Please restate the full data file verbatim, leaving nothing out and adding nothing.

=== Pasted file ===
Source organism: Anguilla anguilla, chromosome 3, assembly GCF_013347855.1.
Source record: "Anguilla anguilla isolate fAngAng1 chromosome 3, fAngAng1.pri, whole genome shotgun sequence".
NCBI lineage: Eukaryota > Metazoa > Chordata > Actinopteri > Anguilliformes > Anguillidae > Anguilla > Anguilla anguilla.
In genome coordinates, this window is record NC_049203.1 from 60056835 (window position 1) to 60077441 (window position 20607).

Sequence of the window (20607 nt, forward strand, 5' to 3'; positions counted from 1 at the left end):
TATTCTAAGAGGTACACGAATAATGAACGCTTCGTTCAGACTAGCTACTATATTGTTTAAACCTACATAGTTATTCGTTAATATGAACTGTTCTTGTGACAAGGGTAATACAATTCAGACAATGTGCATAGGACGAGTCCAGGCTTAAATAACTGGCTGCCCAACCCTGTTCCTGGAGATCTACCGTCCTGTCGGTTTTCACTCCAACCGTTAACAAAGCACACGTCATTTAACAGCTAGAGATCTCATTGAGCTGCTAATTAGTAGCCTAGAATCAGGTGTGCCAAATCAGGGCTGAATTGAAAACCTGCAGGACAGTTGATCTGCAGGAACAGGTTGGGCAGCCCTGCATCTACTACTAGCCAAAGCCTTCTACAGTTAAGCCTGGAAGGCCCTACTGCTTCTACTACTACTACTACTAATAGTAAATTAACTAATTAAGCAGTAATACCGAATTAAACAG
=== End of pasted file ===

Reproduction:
Source organism: Anguilla anguilla, chromosome 3, assembly GCF_013347855.1.
Source record: "Anguilla anguilla isolate fAngAng1 chromosome 3, fAngAng1.pri, whole genome shotgun sequence".
NCBI lineage: Eukaryota > Metazoa > Chordata > Actinopteri > Anguilliformes > Anguillidae > Anguilla > Anguilla anguilla.
In genome coordinates, this window is record NC_049203.1 from 60056835 (window position 1) to 60077441 (window position 20607).

Sequence of the window (20607 nt, forward strand, 5' to 3'; positions counted from 1 at the left end):
TATTCTAAGAGGTACACGAATAATGAACGCTTCGTTCAGACTAGCTACTATATTGTTTAAACCTACATAGTTATTCGTTAATATGAACTGTTCTTGTGACAAGGGTAATACAATTCAGACAATGTGCATAGGACGAGTCCAGGCTTAAATAACTGGCTGCCCAACCCTGTTCCTGGAGATCTACCGTCCTGTCGGTTTTCACTCCAACCGTTAACAAAGCACACGTCATTTAACAGCTAGAGATCTCATTGAGCTGCTAATTAGTAGCCTAGAATCAGGTGTGCCAAATCAGGGCTGAATTGAAAACCTGCAGGACAGTTGATCTGCAGGAACAGGTTGGGCAGCCCTGCATCTACTACTAGCCAAAGCCTTCTACAGTTAAGCCTGGAAGGCCCTACTGCTTCTACTACTACTACTACTAATAGTAAATTAACTAATTAAGCAGTAATACCGAATTAAACAG